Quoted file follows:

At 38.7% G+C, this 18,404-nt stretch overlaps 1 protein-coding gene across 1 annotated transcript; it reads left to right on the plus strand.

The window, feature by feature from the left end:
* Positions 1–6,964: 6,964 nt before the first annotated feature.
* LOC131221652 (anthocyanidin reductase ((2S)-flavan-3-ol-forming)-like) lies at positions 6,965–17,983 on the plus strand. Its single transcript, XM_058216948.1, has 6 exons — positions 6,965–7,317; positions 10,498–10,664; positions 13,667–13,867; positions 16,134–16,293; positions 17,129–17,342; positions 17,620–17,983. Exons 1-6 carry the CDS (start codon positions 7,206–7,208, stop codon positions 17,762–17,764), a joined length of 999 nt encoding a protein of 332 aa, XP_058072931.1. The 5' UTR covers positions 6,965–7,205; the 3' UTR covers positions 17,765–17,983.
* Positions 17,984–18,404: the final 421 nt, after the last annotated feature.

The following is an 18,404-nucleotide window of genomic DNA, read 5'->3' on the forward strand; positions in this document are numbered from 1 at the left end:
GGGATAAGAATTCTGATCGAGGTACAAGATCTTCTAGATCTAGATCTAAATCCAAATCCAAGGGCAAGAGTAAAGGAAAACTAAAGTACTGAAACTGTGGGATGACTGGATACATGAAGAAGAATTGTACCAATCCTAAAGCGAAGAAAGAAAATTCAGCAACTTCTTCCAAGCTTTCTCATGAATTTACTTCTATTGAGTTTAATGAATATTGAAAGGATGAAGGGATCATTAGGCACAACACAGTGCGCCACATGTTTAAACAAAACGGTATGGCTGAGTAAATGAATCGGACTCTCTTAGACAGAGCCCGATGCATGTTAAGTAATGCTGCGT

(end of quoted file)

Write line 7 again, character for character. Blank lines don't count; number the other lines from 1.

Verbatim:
GGGATAAGAATTCTGATCGAGGTACAAGATCTTCTAGATCTAGATCTAAATCCAAATCCAAGGGCAAGAGTAAAGGAAAACTAAAGTACTGAAACTGTGGGATGACTGGATACATGAAGAAGAATTGTACCAATCCTAAAGCGAAGAAAGAAAATTCAGCAACTTCTTCCAAGCTTTCTCATGAATTTACTTCTATTGAGTTTAATGAATATTGAAAGGATGAAGGGATCATTAGGCACAACACAGTGCGCCACATGTTTAAACAAAACGGTATGGCTGAGTAAATGAATCGGACTCTCTTAGACAGAGCCCGATGCATGTTAAGTAATGCTGCGT